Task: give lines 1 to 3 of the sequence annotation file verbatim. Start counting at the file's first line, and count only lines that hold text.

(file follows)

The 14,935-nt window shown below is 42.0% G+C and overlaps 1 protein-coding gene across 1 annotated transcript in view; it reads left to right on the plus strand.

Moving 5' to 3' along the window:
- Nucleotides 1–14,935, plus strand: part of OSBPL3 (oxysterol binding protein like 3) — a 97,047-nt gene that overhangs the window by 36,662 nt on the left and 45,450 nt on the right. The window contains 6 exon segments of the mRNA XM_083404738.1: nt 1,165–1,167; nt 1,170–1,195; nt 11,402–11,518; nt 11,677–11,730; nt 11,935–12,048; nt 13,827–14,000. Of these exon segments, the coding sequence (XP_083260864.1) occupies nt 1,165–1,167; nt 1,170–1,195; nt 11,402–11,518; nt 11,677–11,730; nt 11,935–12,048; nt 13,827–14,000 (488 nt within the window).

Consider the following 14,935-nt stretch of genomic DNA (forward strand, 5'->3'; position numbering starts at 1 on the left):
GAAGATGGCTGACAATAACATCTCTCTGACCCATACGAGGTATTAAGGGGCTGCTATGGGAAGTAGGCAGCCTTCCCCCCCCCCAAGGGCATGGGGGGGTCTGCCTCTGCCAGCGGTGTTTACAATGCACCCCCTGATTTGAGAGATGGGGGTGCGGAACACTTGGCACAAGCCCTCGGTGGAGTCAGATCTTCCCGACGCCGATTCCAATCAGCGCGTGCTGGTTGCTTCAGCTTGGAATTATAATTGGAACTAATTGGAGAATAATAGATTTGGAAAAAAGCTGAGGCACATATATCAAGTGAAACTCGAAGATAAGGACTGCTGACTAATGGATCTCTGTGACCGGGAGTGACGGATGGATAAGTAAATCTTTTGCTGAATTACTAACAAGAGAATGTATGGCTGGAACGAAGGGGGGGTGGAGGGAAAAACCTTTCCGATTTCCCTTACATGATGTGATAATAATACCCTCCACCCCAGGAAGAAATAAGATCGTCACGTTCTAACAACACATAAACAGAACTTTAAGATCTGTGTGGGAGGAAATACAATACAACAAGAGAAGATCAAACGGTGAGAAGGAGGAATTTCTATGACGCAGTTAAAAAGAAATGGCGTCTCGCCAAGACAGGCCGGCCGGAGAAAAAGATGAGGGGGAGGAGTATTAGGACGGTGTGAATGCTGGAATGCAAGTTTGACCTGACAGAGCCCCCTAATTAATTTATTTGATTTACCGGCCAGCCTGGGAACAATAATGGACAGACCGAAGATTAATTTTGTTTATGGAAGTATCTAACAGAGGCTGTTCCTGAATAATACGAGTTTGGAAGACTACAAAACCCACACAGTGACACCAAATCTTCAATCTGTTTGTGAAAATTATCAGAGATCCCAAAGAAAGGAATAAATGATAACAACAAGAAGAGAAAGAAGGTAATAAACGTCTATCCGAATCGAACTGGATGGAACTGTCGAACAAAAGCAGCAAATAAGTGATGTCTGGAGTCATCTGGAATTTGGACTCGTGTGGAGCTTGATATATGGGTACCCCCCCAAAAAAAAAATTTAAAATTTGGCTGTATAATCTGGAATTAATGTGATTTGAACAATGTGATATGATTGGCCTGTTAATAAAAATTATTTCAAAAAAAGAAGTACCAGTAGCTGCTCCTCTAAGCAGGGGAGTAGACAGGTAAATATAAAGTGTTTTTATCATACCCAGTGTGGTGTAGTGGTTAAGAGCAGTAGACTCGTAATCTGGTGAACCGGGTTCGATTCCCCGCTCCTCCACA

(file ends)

The 14,935-nt window shown below is 42.0% G+C and overlaps 1 protein-coding gene across 1 annotated transcript in view; it reads left to right on the plus strand.

Moving 5' to 3' along the window:
- Nucleotides 1–14,935, plus strand: part of OSBPL3 (oxysterol binding protein like 3) — a 97,047-nt gene that overhangs the window by 36,662 nt on the left and 45,450 nt on the right. The window contains 6 exon segments of the mRNA XM_083404738.1: nt 1,165–1,167; nt 1,170–1,195; nt 11,402–11,518; nt 11,677–11,730; nt 11,935–12,048; nt 13,827–14,000. Of these exon segments, the coding sequence (XP_083260864.1) occupies nt 1,165–1,167; nt 1,170–1,195; nt 11,402–11,518; nt 11,677–11,730; nt 11,935–12,048; nt 13,827–14,000 (488 nt within the window).